Neurodiversity refers to a spectrum of individuals who may have autism, dyslexia, dyspraxia, and other neurological personality traits - who often face obstacles navigating a world that is mainly accessible to neurotypicals. Neurodivergent individuals often endure stigma and discrimination, which has often prevented their hiring by many HR professionals. And in many circumstances, Neurodivergent individuals often hide their personality traits and suffer by not vocalising their unique needs at the workplace. As a result, both - the workplaces and the neurodivergent individuals suffer.
How can organisations work with Neurodivergent people to create a more inclusive workspace? How can neuro-divergent individuals be supported by organisations? Let's try to throw some light on this vital topic.
Assessing the skill sets of Neurodivergent individuals
Many neurodivergent individuals may not apply for specific roles because they might not check all the boxes given in the job description. It's probably because of their attention to detail and their unique understanding of the job profile advertised. Hiring managers can reverse this issue by structuring the job requirement advertisements in a flexible and open-ended style. This would help neurodivergent individuals understand the job needs appropriately. The human resource managers also need to remember that the interviews have to be conducted differently for people with neurodivergence because they may perceive the interview questions differently. For example, a standard interview question such as: "What is your limitation?" may elicit a brutally honest response from a person on the autism spectrum, which is not desirable. And, if a person is on the spectrum, the HR professional needs to ensure the interview space is quiet and conducive, following the person's requirements.
Explore The Unique Traits of Neurodivergent Individuals
Some organisations do not harness the strength of their Neuro-divergent workforce very well. This could be because of a lack of knowledge about the unique traits and talent of Neurodivergent individuals. These individuals are often creative, focussed and out of box thinkers and may have particular strengths. They can be championed effectively if one can identify them well in advance. One can achieve this by seeking the support of a professional in the field. Also, reports suggest that many of these individuals are more disciplined and focused than others, which can be channelised towards greater organisational productivity.
Building Inclusive Workspaces
In the present day, many organisations have started conversations around inclusivity. But, are they wholly designed as accessible for Neurodivergent individuals to feel comfortable? Though having conversations and proclamations on inclusivity is a positive step, it's essential to move ahead and create inclusive workspaces by identifying the neurodivergent individuals' unique needs. For example, having quiet spaces in the office may help them. And as their manager, having patience, empathy and being a good listener will help Neurodivergent individuals.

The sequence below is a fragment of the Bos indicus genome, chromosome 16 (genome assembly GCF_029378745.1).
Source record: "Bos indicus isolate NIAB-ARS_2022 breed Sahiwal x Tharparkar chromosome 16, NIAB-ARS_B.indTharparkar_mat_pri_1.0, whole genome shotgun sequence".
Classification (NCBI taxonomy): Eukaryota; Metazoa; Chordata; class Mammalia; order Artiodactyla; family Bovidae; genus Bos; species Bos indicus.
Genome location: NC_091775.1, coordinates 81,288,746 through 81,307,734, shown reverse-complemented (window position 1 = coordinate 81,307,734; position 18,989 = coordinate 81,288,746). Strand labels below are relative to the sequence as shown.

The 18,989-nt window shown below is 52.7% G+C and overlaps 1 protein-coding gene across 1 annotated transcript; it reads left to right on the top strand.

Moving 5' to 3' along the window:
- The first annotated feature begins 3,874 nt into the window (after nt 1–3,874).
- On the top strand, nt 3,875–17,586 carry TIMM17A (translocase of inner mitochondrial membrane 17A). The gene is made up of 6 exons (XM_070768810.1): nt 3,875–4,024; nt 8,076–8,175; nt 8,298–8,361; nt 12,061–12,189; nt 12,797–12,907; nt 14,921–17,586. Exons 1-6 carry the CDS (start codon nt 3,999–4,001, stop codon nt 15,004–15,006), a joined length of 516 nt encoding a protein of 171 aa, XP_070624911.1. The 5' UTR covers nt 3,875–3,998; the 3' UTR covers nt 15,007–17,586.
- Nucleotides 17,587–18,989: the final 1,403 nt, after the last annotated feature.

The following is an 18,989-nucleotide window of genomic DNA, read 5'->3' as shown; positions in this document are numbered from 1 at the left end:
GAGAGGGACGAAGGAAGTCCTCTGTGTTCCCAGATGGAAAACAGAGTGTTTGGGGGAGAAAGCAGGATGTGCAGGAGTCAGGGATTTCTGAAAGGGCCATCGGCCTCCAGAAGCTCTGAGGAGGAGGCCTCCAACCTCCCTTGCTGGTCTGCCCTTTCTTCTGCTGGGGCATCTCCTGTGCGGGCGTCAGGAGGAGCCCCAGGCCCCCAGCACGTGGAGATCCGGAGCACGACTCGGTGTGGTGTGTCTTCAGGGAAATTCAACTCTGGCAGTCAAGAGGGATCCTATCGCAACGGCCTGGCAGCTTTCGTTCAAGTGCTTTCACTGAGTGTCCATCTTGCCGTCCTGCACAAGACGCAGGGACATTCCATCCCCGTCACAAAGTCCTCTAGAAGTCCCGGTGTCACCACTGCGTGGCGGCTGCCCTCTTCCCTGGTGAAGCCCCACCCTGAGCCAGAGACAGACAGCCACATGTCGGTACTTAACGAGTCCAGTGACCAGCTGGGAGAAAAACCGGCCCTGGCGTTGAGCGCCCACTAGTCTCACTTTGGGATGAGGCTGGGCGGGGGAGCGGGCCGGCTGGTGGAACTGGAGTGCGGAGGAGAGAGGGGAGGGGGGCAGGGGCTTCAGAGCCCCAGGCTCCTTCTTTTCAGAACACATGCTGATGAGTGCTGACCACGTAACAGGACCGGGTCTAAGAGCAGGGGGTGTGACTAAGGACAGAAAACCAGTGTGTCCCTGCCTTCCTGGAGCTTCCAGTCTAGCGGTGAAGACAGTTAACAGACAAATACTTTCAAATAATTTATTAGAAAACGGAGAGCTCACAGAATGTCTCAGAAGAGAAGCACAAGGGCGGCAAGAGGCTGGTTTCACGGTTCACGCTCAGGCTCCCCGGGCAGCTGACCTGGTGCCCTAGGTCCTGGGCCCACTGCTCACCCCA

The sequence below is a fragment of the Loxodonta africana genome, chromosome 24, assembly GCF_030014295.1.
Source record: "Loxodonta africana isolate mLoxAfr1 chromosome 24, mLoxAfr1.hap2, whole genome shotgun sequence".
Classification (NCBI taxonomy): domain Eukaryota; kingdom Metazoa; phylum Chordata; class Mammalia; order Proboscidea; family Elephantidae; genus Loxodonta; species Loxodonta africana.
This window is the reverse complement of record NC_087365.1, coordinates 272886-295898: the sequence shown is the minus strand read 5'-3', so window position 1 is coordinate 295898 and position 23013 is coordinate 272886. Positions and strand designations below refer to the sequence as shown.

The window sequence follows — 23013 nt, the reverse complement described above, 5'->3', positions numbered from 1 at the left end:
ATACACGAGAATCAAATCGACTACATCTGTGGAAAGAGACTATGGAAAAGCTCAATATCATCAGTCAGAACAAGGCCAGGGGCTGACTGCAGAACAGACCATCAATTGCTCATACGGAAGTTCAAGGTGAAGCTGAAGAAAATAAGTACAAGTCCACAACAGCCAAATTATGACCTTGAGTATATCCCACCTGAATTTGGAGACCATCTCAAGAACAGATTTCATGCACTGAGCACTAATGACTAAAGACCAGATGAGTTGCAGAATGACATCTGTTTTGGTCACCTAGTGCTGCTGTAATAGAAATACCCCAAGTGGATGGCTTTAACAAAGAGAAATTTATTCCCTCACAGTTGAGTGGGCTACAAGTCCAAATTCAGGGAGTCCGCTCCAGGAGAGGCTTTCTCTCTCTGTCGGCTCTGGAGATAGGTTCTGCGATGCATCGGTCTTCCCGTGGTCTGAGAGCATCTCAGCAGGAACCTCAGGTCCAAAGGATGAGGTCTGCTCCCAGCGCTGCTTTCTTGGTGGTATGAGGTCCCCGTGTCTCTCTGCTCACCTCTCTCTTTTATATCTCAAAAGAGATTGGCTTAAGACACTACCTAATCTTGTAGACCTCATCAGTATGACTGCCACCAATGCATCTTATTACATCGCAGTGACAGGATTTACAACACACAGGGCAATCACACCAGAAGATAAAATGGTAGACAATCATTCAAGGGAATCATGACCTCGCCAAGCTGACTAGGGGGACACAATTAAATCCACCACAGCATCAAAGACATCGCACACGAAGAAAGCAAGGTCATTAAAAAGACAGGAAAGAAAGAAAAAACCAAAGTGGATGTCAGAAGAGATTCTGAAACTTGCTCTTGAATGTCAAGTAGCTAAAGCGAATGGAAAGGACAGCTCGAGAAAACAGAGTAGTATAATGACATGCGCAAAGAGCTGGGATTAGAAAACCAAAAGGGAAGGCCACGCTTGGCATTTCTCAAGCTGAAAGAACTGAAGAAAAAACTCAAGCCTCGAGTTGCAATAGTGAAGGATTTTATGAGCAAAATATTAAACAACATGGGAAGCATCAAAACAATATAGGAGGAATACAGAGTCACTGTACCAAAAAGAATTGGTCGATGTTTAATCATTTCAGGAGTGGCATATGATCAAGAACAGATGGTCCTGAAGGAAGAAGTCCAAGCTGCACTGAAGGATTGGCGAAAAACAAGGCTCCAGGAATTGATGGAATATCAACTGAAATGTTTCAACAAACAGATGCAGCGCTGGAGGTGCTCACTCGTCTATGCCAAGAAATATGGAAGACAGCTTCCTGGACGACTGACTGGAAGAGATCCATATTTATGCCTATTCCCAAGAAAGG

Many Neurodivergent Individuals may struggle to adjust to an office setup. Giving them the flexibility of a hybrid or remote work structure may help some. Also, miscommunication might occur because of their differences in understanding social cues. And in such situations, the organisations may have to be empathetic and patient and have open communication without making the individual uncomfortable. Organisations should also remember that some Neurodivergent individuals may have social anxiety and not want to attend office parties and other social gatherings. During such situations, it's essential to understand and not put social pressure and make the person uncomfortable to attend the event.
Break Stigma and Discrimination
One of the significant challenges that Neurodivergent individuals encounter is stigma. Organisations should ensure a no-discrimination policy that should be adhered to by the organisation and by other employees. A significant reason for Neurodivergent individuals to have low self-esteem is social stigma and discrimination. It's imperative to create awareness and a safe space within the organisational setup.
Neurodivergent individuals are different from neurotypical. But, if this difference is accepted positively, we as a society would be moving ahead as an inclusive, understanding space that accepts an individual without being limited by rigid norms and rules. It's time we collectively support and celebrate the difference within each of us.